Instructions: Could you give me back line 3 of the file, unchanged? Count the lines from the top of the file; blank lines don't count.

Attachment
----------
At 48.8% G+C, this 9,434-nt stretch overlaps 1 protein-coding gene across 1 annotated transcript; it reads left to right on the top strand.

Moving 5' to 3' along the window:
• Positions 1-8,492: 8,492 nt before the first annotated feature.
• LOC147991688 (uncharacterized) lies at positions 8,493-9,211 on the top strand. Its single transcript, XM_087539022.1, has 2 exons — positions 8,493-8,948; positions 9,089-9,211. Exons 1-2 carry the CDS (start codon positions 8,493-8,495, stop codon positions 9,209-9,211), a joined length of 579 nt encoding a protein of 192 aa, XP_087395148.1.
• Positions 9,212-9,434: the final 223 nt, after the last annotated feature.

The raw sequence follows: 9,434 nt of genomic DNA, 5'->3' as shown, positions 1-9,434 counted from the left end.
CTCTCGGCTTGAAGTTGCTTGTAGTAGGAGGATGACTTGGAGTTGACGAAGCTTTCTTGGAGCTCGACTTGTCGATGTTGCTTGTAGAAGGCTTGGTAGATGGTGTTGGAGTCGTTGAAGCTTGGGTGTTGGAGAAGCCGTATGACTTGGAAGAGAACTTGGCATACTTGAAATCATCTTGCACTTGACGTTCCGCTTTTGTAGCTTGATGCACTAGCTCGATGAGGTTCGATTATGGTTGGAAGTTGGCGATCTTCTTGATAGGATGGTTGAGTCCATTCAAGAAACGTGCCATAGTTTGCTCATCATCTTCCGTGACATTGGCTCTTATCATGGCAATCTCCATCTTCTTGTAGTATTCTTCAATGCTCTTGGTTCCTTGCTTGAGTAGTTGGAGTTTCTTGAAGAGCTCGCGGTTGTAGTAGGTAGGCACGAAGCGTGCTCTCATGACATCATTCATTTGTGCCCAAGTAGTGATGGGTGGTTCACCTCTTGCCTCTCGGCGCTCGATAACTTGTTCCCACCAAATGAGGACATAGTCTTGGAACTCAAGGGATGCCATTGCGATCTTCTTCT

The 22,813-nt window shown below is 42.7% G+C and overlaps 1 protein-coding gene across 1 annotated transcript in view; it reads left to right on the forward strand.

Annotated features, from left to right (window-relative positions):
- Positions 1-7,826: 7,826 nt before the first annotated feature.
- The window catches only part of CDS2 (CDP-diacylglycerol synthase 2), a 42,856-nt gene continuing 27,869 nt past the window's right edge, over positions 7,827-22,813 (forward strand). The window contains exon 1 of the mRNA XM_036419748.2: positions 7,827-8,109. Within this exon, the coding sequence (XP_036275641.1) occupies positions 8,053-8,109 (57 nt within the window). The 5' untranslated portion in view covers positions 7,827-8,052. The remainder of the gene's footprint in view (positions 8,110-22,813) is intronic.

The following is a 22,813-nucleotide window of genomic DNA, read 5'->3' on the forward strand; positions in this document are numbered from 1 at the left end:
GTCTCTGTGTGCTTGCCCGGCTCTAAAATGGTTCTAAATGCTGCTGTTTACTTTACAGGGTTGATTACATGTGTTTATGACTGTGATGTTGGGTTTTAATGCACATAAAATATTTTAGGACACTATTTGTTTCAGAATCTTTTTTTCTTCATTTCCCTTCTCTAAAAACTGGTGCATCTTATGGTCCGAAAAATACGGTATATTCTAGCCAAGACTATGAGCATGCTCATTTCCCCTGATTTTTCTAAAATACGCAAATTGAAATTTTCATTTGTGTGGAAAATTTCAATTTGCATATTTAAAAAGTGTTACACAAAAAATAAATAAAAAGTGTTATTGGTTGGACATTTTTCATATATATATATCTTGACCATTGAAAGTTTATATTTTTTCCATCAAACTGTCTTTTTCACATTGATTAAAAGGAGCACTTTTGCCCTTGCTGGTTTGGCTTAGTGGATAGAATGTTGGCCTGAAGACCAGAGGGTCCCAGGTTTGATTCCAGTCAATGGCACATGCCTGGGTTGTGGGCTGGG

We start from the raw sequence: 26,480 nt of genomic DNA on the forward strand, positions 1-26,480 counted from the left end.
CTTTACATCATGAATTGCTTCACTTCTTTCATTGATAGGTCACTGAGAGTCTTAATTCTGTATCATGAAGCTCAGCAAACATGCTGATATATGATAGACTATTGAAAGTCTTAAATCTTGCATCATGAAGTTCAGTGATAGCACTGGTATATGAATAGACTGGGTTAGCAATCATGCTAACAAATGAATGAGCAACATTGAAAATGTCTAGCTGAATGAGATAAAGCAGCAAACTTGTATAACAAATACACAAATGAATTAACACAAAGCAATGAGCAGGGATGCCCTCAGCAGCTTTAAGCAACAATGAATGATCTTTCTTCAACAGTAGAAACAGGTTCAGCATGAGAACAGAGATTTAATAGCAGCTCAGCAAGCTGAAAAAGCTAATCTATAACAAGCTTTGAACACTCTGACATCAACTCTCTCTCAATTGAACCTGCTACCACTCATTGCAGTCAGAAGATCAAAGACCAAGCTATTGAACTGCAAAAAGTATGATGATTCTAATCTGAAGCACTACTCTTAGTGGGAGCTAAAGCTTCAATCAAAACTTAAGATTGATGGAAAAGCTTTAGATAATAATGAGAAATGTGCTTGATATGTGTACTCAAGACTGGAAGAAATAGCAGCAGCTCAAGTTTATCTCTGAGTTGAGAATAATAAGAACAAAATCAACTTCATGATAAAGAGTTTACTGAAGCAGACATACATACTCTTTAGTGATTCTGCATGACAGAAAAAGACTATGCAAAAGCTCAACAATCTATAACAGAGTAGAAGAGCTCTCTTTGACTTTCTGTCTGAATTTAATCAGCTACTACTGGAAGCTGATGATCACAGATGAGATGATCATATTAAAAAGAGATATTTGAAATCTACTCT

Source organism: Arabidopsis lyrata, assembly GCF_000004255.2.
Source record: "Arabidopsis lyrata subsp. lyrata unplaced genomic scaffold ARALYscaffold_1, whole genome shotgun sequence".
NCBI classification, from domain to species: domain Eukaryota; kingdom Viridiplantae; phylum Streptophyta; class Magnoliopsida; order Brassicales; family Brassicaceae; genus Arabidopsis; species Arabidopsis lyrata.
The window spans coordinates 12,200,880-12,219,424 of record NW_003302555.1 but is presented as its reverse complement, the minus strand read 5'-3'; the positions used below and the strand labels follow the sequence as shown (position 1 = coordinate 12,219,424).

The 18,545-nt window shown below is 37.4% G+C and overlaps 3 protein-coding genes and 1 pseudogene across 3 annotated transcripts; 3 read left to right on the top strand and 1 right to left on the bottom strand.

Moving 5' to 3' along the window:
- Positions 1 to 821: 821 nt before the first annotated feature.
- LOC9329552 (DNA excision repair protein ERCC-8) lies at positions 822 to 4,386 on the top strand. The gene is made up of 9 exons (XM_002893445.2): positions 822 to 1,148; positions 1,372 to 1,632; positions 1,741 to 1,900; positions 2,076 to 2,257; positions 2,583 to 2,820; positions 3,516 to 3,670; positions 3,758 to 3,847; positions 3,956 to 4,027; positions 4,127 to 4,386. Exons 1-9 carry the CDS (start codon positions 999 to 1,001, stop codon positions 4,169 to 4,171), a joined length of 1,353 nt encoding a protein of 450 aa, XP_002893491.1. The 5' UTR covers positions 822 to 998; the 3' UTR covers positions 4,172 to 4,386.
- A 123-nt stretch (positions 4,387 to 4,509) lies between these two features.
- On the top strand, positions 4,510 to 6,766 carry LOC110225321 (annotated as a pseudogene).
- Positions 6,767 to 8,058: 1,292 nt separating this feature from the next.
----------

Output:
• Positions 1-8,492: 8,492 nt before the first annotated feature.